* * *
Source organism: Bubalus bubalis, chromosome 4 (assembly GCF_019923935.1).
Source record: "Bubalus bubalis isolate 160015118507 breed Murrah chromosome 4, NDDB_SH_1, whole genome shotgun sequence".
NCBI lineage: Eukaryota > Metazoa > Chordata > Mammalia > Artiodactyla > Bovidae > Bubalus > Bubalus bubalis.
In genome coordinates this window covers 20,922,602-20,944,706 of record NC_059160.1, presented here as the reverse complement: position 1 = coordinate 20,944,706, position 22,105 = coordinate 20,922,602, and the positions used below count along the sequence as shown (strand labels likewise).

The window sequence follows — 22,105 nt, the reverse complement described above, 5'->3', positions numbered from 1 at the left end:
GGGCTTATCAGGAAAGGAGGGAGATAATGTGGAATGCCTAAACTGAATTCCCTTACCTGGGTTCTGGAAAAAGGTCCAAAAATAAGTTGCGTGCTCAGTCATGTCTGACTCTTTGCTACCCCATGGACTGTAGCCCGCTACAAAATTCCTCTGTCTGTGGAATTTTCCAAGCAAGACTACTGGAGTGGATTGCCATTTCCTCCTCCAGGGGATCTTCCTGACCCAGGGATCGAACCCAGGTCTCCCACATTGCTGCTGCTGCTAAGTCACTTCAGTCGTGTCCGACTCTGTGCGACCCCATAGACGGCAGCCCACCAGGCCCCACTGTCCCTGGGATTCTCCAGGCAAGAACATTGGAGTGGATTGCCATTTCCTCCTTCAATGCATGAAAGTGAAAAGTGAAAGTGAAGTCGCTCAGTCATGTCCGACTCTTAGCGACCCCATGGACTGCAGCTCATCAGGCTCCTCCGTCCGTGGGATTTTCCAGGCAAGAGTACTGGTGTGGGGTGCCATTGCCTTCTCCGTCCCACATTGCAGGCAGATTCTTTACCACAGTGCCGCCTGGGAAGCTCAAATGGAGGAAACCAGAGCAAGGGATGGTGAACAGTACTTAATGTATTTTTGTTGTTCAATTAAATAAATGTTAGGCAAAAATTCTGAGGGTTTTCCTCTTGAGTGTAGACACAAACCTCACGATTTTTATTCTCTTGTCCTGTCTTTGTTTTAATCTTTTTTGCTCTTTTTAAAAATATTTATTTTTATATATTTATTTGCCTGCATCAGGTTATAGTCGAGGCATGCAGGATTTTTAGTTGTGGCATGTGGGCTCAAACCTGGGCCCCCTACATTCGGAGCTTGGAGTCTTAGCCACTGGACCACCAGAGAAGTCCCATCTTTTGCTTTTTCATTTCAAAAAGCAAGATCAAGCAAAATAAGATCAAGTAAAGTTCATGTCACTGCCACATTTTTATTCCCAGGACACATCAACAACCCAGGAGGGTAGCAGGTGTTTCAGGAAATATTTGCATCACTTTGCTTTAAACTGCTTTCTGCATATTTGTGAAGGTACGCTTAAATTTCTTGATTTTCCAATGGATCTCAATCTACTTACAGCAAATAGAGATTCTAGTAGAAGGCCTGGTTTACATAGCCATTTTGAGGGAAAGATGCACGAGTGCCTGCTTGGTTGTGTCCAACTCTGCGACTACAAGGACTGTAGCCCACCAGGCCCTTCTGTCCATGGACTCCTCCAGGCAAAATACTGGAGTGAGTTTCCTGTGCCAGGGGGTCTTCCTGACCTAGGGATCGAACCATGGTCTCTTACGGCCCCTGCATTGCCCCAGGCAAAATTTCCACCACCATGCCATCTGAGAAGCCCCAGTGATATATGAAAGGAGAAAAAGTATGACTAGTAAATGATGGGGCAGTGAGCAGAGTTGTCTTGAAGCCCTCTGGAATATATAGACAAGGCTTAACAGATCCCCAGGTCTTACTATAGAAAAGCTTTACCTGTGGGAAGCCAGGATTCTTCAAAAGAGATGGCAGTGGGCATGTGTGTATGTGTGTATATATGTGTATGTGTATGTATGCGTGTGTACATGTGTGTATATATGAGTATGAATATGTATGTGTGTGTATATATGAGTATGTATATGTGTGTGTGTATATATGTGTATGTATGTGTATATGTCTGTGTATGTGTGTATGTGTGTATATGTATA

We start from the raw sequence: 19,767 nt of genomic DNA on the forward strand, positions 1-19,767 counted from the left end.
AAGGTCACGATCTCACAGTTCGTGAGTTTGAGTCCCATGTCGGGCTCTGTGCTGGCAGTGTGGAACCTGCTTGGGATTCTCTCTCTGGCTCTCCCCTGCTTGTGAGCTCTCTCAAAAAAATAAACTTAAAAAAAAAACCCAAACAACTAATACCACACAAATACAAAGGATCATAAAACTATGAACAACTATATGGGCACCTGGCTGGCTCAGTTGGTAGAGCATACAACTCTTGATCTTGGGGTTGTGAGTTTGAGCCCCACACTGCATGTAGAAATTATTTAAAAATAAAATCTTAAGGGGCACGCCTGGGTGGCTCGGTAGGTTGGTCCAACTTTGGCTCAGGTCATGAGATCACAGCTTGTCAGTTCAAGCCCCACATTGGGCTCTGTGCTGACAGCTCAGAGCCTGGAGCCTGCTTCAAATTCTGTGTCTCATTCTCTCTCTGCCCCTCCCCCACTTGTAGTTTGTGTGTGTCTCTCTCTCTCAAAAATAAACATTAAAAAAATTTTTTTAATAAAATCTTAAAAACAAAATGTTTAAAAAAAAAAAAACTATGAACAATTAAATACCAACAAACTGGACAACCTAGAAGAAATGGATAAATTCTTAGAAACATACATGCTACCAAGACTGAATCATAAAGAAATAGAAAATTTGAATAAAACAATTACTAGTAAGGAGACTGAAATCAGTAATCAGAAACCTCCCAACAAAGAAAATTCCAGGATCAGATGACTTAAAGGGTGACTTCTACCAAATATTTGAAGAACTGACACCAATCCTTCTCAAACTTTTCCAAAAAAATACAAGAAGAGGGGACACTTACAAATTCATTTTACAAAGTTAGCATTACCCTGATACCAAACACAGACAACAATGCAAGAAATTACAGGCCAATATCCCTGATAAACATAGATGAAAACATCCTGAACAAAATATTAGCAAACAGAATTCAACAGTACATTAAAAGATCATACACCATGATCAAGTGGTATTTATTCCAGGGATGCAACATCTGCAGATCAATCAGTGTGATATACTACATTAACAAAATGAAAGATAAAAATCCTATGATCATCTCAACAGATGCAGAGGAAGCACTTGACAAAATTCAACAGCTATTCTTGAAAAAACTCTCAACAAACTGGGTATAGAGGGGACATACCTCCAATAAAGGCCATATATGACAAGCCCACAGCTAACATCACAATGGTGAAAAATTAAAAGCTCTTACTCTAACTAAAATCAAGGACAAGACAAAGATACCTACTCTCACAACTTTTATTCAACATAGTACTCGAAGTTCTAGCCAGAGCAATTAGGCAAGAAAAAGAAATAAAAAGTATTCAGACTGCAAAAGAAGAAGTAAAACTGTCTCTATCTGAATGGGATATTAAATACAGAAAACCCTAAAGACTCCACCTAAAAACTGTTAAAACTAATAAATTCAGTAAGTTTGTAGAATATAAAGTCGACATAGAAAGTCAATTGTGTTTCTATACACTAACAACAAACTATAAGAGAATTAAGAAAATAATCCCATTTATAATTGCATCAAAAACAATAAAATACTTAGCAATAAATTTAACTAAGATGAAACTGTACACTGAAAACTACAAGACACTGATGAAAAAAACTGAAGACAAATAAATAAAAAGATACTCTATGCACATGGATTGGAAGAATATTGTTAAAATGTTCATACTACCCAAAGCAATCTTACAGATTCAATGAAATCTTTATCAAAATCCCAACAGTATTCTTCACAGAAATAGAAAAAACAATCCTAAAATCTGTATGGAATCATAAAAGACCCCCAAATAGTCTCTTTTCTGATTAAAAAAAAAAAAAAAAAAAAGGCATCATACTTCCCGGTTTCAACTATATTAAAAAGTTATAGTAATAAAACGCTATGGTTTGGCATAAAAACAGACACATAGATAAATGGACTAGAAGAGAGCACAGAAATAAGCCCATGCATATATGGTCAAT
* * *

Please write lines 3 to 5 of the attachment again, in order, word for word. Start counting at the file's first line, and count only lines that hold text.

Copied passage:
NCBI lineage: Eukaryota > Metazoa > Chordata > Mammalia > Artiodactyla > Bovidae > Bubalus > Bubalus bubalis.
In genome coordinates this window covers 20,922,602-20,944,706 of record NC_059160.1, presented here as the reverse complement: position 1 = coordinate 20,944,706, position 22,105 = coordinate 20,922,602, and the positions used below count along the sequence as shown (strand labels likewise).

The window sequence follows — 22,105 nt, the reverse complement described above, 5'->3', positions numbered from 1 at the left end: